Biofuel today is produced, overwhelmingly, from oil palms and sugar cane, and overwhelmingly, these plantations stand where tropical rainforest recently stood. Over a year ago, a well-documented essay entitled “Worse Than Fossil Fuel,” was published in the London Guardian by George Monbiot, an environmental activist and professor at Oxford-Brookes University in the U.K. In this article, Monbiot states “Between 1985 and 2000 the development of oil-palm plantations was responsible for an estimated 87 per cent of deforestation in Malaysia. In Sumatra and Borneo, some 4 million hectares of forest has been converted to palm farms. Now a further 6 million hectares is scheduled for clearance in Malaysia, and 16.5m in Indonesia.”
One square mile is equivalent to 250 hectares. So using these figures, in just two countries, deforestation for biofuel will result in the loss of at least 100,000 square miles of rainforest. Along the West African coast and in the Congo basin, similar rates of deforestation are occuring in a mad rush to grow Cassava and Oil Palm. In Brazil, deforestation for sugar cane continues to accelerate.
According to a study entitled “Biodiversity and Conservation” published by Peter J. Bryant, a professor at U.C. Irvine, by 1979, tropical rainforests had shrunk from 6.2 million square miles to 3.6 million square miles. And about that time, beginning in the Amazon, deforestation for production of biofuel began to compete with deforestation for purposes of logging and ranching. Today, tropical rainforests are reduced to 2.5 million square miles, and thanks to the biofuel bonanza, there is no end in sight. Here’s another excerpt from Monbiot’s essay:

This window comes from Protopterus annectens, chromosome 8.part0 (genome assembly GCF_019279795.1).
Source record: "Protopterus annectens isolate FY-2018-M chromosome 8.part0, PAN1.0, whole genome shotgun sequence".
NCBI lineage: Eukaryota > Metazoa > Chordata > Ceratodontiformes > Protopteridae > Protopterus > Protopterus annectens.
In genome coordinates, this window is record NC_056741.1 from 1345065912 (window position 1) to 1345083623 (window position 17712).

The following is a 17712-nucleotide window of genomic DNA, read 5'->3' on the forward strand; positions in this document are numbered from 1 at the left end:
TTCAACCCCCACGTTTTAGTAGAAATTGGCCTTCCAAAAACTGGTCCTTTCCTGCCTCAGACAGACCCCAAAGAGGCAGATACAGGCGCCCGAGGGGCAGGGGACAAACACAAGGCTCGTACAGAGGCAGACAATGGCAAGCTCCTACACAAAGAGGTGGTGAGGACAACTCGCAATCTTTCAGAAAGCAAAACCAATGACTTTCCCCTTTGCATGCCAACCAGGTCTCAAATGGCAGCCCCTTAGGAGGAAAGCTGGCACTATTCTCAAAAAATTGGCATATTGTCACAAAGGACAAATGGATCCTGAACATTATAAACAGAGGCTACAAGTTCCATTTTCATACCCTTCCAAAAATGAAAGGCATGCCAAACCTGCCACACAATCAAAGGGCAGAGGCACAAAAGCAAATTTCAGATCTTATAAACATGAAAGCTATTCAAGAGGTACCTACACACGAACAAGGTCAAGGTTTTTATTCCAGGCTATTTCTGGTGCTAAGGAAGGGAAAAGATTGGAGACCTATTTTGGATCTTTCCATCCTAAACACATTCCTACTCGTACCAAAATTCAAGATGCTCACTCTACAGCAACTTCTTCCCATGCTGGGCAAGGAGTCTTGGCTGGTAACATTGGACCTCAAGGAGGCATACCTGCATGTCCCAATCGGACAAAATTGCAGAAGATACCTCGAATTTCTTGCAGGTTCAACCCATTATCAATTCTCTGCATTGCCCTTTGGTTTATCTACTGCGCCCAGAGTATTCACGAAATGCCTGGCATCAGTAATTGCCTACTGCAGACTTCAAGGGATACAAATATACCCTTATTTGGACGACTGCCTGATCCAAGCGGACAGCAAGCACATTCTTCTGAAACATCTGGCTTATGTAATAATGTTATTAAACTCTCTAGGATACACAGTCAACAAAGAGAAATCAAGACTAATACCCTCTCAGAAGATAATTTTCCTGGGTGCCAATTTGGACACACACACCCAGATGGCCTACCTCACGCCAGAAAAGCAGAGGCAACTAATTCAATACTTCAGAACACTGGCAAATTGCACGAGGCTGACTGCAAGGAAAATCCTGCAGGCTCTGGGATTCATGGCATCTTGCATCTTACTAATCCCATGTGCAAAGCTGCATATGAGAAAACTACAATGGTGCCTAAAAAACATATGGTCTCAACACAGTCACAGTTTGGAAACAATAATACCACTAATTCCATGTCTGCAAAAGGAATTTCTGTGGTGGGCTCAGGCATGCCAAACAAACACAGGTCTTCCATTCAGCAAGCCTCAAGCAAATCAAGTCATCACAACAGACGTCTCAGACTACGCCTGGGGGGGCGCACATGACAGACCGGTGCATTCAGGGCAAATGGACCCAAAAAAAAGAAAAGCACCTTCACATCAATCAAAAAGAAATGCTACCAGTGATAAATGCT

“Before oil palms, which are small and scrubby, are planted, vast forest trees, containing a much greater store of carbon, must be felled and burnt. Having used up the drier lands, the plantations are now moving into the swamp forests, which grow on peat. When they’ve cut the trees, the planters drain the ground. As the peat dries it oxidises, releasing even more carbon dioxide than the trees. In terms of its impact on both the local and global environments, palm biodiesel is more destructive than crude oil from Nigeria.”
It is well and good to consider biofuel farmed from algae grown in ponds in the desert, or within enclosed “bioreactors,” or, perhaps, from cellusosic fibers found in agricultural waste. But none of these methods are yet financially viable, or even technically feasible. Meanwhile, the burning season has begun again, this time fueled by biofuel mania, with results that spell tragedy not only for the biota in these precious places, but also in terms of intensified droughts and less CO2 uptake. As we have argued before and will again, tropical deforestation may have more to do with whatever global warming we may be experiencing than burning of fossil fuel. So where are the environmentalists and the skeptics when you need them?
Here is how Monbiot put it, when describing the reaction to his concerns about biofuel: “The biodiesel missionaries, I discovered, are as vociferous in their denial as the executives of Exxon.”